Last Night in Soho and Antlers fail to attract a niche audience

Last Night in Soho and Antlers – two original Horror films with middling to negative reviews, opened up to 3,000+ theaters and found their average tumble and show the public is still not ready to see every new release in theaters.

Edgar Wright’s films have ardent fans and their detractors, but his Dario Argento Giallo themed horror film, Last Night in Soho, didn’t get the reception it expected at the box-office. Even with a fairly strong marketing campaign and recognizable director attached, the film failed to attract fans.

The overly stylish look of the film and general art house persuasion was appealing to that crowd, but general audiences have a hard time with original horror in general and aren’t as familiar with the Giallo undertones presented in the marketing. It’s a film that had some buzz from the festival circuit but with average critic reception, it needed strong word-of-mouth but failed to garner that reaction with cinephiles.

It’s not so much the quality of the film, but the genre in general. Any film that’s not billed as a must-see in theaters will be relegated to “wait and see” mode for many of the film’s targeted audience and horror is one people need a specific reason to go see in theaters. On top of that, the films stars aren’t a huge selling point, even if Anya Taylor-Joy is starting to grow her fan base after the success of The Queen’s Gambjt.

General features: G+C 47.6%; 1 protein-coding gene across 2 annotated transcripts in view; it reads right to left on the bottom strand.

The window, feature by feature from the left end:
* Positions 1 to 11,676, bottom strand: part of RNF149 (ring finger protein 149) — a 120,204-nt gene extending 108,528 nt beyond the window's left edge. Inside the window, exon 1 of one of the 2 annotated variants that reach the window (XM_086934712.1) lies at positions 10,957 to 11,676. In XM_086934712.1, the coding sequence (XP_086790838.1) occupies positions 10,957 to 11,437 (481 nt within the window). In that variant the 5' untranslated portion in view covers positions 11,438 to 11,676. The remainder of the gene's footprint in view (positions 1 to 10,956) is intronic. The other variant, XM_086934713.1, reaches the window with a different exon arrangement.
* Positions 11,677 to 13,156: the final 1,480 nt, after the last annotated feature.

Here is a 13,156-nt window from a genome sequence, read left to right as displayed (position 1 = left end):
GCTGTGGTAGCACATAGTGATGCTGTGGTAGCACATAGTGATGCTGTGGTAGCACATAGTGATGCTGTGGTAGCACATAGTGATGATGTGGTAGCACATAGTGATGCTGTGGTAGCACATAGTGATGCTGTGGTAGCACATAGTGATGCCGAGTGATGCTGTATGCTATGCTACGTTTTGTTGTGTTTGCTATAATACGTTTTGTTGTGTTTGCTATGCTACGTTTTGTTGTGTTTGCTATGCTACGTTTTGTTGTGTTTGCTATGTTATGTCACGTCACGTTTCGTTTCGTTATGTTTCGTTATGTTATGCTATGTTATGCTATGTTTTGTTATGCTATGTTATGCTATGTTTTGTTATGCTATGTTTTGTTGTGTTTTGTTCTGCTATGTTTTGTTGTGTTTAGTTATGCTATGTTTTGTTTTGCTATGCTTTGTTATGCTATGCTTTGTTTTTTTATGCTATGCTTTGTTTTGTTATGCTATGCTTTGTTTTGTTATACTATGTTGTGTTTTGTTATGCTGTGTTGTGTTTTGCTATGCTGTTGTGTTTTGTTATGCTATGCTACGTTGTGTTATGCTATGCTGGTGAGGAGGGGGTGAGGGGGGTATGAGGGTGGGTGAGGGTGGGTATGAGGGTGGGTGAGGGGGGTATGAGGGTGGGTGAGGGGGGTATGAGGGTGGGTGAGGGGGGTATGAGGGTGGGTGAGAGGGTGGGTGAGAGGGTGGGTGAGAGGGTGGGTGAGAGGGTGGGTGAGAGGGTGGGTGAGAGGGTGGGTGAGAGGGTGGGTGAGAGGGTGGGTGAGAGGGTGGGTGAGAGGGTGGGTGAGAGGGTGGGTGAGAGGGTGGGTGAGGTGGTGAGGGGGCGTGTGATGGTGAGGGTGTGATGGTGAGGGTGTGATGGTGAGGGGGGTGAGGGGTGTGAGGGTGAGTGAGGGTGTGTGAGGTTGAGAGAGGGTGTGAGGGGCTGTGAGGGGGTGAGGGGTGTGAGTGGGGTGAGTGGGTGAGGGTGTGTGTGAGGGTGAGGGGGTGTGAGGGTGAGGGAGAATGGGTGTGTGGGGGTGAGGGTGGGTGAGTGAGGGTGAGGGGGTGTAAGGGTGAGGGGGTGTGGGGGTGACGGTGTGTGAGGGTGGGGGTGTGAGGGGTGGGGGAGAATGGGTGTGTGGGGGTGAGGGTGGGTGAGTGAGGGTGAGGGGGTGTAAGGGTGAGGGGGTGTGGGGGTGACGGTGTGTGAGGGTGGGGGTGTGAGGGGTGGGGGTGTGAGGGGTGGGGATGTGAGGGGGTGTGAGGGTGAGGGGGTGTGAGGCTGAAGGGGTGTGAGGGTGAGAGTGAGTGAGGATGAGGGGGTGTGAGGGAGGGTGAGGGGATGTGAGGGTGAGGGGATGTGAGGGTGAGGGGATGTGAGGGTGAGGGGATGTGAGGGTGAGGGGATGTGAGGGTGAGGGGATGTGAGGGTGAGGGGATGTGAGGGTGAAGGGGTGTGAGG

Either way, it’s disappointing to see an Ed Wright film be overlooked. Directors don’t sell nowadays, but one would think “the creative mind behind Scott Pilgrim” would interest some millennial’s. He took a chance with something different in tone and while some of it pays off in terms of execution, other’s fall off but the lack of support for a fresh horror ideas might dissuade studios from greenlighting original pictures.

As for Scott Cooper’s new film, Antlers, it does share the same genre as Wright’s film but the two couldn’t be farther apart on the spectrum of horror. Antlers is a dreary, lifeless film that was hit with major delays back in 2020 due to COVID. It’s a self-serious tone with no smiles allowed.

In it’s two week run, it’s slightly outperformed Last Night in Soho but numbers are still disappointing. It played in less theaters and ended with a higher average, but there’s nothing to be overly excited. The lack of sales shows that two original horror concepts, done in almost contrasting styles, still can’t find a niche audience. Much of this can still be attributed to COVID, but the larger issue is present in the frame and not hiding.

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